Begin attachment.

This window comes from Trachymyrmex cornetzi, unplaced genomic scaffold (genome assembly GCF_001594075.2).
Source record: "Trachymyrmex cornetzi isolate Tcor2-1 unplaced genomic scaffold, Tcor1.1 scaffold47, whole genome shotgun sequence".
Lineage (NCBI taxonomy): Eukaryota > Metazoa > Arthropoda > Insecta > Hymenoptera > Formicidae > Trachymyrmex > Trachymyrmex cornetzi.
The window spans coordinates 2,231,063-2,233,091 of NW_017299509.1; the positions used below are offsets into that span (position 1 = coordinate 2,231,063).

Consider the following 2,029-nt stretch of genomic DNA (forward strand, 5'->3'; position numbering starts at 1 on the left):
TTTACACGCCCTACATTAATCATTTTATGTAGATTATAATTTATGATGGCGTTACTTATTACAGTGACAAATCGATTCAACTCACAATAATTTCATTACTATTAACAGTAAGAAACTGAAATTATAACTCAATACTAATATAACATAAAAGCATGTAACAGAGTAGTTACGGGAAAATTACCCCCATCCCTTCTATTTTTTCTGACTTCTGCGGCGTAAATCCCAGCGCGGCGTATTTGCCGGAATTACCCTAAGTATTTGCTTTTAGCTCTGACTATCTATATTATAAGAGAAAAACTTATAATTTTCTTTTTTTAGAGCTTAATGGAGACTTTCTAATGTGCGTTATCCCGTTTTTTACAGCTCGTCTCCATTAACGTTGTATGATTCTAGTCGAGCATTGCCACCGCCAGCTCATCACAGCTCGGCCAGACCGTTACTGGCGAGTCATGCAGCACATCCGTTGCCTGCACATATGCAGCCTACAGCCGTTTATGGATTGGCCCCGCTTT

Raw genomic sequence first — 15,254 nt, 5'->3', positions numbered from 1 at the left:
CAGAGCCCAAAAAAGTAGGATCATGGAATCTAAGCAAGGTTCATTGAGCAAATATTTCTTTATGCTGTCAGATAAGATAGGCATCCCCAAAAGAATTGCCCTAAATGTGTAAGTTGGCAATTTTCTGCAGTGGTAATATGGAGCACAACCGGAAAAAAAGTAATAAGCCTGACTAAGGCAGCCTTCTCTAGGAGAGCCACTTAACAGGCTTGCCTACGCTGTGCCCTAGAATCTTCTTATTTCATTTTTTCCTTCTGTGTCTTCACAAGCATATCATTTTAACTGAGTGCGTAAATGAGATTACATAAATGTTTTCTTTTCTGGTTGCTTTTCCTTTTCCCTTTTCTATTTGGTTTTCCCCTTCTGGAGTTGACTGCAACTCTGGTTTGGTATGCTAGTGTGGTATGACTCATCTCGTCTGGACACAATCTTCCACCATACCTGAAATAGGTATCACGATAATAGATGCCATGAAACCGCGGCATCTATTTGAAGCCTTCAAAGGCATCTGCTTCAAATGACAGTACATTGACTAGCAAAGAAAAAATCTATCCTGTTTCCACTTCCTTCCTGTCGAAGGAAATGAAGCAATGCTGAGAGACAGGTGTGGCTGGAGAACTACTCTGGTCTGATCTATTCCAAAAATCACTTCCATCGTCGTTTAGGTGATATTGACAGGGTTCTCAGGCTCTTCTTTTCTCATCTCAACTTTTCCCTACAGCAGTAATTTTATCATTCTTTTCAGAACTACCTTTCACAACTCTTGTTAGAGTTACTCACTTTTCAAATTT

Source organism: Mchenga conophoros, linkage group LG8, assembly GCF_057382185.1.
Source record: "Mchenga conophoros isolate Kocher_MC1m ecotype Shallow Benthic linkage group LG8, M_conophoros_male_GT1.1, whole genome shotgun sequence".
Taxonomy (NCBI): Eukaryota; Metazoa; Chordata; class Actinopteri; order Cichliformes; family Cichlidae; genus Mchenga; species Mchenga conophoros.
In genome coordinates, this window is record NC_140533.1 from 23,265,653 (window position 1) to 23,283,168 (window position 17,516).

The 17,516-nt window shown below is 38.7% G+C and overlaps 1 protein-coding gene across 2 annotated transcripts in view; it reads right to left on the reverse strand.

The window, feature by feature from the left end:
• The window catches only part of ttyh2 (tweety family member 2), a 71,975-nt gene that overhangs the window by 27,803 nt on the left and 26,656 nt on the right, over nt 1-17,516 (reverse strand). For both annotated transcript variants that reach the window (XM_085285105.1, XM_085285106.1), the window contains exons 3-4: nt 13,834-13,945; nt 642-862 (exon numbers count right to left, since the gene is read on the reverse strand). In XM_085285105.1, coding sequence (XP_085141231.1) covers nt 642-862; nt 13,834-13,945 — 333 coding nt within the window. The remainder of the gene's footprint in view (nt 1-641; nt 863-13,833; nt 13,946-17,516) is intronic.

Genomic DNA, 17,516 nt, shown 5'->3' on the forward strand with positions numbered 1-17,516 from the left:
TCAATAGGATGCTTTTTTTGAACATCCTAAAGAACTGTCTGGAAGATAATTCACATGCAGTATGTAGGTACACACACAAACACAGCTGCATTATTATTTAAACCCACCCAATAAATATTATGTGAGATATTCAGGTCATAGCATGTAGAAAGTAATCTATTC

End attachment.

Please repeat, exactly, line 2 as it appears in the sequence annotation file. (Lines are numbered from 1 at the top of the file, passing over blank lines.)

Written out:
Source record: "Trachymyrmex cornetzi isolate Tcor2-1 unplaced genomic scaffold, Tcor1.1 scaffold47, whole genome shotgun sequence".